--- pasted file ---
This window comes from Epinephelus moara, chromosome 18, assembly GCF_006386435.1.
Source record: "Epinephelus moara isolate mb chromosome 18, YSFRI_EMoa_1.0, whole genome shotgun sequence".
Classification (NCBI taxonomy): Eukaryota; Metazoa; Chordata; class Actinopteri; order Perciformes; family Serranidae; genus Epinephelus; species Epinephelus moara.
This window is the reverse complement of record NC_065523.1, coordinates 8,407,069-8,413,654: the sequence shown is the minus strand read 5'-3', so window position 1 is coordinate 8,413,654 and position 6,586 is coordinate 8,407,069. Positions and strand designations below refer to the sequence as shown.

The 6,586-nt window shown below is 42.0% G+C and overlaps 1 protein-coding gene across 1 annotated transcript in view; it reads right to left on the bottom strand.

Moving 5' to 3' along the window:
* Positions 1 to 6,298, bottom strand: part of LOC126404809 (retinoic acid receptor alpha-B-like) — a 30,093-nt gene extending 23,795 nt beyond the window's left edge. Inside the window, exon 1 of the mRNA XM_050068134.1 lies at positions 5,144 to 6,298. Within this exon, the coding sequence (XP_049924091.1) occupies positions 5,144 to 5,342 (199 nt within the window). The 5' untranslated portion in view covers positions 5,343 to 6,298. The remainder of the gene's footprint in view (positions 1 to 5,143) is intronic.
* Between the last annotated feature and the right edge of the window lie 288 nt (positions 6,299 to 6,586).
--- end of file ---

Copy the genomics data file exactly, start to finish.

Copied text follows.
This window comes from Epinephelus moara, chromosome 18, assembly GCF_006386435.1.
Source record: "Epinephelus moara isolate mb chromosome 18, YSFRI_EMoa_1.0, whole genome shotgun sequence".
Classification (NCBI taxonomy): Eukaryota; Metazoa; Chordata; class Actinopteri; order Perciformes; family Serranidae; genus Epinephelus; species Epinephelus moara.
This window is the reverse complement of record NC_065523.1, coordinates 8,407,069-8,413,654: the sequence shown is the minus strand read 5'-3', so window position 1 is coordinate 8,413,654 and position 6,586 is coordinate 8,407,069. Positions and strand designations below refer to the sequence as shown.

The 6,586-nt window shown below is 42.0% G+C and overlaps 1 protein-coding gene across 1 annotated transcript in view; it reads right to left on the bottom strand.

Moving 5' to 3' along the window:
* Positions 1 to 6,298, bottom strand: part of LOC126404809 (retinoic acid receptor alpha-B-like) — a 30,093-nt gene extending 23,795 nt beyond the window's left edge. Inside the window, exon 1 of the mRNA XM_050068134.1 lies at positions 5,144 to 6,298. Within this exon, the coding sequence (XP_049924091.1) occupies positions 5,144 to 5,342 (199 nt within the window). The 5' untranslated portion in view covers positions 5,343 to 6,298. The remainder of the gene's footprint in view (positions 1 to 5,143) is intronic.
* Between the last annotated feature and the right edge of the window lie 288 nt (positions 6,299 to 6,586).